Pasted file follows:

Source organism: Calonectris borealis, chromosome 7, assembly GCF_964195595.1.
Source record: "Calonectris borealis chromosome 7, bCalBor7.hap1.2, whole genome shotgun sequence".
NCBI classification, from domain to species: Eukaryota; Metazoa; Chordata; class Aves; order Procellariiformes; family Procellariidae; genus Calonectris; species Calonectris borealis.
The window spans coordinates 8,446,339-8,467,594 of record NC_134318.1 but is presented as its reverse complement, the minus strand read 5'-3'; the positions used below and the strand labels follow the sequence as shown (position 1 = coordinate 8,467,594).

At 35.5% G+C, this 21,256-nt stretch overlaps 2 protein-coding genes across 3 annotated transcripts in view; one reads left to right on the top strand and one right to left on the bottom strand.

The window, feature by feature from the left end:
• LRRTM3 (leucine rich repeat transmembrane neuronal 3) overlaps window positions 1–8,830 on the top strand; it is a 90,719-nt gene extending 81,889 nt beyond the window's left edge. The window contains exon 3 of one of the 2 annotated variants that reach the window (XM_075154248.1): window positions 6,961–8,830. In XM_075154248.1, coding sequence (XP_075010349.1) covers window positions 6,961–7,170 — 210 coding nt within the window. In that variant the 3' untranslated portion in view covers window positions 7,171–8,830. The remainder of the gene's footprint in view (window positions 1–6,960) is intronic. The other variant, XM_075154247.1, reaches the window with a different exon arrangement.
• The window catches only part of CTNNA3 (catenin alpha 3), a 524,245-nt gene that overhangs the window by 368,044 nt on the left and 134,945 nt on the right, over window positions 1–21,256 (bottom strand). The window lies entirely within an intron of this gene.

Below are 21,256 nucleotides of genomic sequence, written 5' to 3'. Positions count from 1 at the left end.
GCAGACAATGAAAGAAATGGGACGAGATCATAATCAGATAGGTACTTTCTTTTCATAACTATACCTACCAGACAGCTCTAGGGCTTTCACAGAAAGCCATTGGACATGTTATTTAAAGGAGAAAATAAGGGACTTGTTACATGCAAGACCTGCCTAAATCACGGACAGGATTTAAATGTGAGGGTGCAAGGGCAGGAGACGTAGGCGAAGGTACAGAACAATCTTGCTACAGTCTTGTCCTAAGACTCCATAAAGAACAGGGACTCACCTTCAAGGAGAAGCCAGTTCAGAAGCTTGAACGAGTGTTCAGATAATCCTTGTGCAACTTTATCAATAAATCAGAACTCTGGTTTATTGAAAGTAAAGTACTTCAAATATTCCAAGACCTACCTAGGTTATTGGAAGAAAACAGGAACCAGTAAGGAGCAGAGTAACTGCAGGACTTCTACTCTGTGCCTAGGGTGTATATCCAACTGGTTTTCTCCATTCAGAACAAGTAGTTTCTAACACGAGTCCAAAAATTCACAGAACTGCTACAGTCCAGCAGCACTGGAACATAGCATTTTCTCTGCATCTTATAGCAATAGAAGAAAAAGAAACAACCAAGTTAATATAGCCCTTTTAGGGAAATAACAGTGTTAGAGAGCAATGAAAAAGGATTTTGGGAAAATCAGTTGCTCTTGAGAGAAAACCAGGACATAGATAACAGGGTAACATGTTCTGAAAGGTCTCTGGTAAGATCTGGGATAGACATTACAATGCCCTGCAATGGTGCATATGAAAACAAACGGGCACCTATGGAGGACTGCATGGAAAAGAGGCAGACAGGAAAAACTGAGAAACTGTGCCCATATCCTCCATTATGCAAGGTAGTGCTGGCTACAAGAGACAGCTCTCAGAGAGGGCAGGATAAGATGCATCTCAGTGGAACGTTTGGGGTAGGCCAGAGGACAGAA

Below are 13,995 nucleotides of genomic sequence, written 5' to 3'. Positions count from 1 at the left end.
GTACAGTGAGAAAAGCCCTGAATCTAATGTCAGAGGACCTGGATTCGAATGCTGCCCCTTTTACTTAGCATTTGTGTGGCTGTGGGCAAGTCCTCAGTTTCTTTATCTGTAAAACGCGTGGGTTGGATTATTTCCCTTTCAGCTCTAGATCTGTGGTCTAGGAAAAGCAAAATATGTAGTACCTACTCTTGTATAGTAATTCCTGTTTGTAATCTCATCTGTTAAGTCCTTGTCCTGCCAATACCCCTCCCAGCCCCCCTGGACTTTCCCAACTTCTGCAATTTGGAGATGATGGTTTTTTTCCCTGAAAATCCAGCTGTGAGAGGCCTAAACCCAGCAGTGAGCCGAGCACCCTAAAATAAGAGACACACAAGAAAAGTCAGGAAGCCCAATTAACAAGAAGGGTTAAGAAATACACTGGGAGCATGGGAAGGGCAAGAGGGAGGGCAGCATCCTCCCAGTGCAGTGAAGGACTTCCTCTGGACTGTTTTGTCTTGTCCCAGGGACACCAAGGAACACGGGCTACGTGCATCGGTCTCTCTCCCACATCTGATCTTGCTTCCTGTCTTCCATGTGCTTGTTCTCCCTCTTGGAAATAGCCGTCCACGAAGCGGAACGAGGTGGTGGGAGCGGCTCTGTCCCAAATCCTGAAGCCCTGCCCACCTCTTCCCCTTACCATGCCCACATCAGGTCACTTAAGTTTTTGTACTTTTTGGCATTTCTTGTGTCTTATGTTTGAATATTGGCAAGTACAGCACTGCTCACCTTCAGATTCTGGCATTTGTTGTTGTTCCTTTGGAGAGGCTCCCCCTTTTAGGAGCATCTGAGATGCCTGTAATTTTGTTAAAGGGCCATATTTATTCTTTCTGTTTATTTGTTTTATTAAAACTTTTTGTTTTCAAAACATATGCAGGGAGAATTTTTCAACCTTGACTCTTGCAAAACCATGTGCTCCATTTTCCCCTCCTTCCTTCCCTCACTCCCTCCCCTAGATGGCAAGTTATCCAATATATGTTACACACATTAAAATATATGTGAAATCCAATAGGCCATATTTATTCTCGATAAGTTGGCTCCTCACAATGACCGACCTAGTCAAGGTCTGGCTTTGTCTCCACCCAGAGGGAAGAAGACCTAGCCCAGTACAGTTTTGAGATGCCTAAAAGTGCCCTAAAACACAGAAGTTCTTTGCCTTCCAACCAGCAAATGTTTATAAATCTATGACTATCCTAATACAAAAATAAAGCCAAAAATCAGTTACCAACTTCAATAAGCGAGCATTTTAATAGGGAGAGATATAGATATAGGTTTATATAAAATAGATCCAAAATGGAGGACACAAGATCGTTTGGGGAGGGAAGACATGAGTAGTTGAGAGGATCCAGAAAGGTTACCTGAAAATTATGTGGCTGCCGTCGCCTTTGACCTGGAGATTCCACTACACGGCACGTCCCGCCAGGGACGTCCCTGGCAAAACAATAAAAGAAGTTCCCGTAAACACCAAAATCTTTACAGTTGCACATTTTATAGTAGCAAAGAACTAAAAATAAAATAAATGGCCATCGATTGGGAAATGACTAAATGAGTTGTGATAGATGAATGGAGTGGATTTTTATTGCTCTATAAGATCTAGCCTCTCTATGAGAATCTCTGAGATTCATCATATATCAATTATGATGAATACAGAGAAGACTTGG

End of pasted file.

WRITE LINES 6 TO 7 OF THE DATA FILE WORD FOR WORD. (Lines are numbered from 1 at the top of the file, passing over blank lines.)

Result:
The window, feature by feature from the left end:
• LRRTM3 (leucine rich repeat transmembrane neuronal 3) overlaps window positions 1–8,830 on the top strand; it is a 90,719-nt gene extending 81,889 nt beyond the window's left edge. The window contains exon 3 of one of the 2 annotated variants that reach the window (XM_075154248.1): window positions 6,961–8,830. In XM_075154248.1, coding sequence (XP_075010349.1) covers window positions 6,961–7,170 — 210 coding nt within the window. In that variant the 3' untranslated portion in view covers window positions 7,171–8,830. The remainder of the gene's footprint in view (window positions 1–6,960) is intronic. The other variant, XM_075154247.1, reaches the window with a different exon arrangement.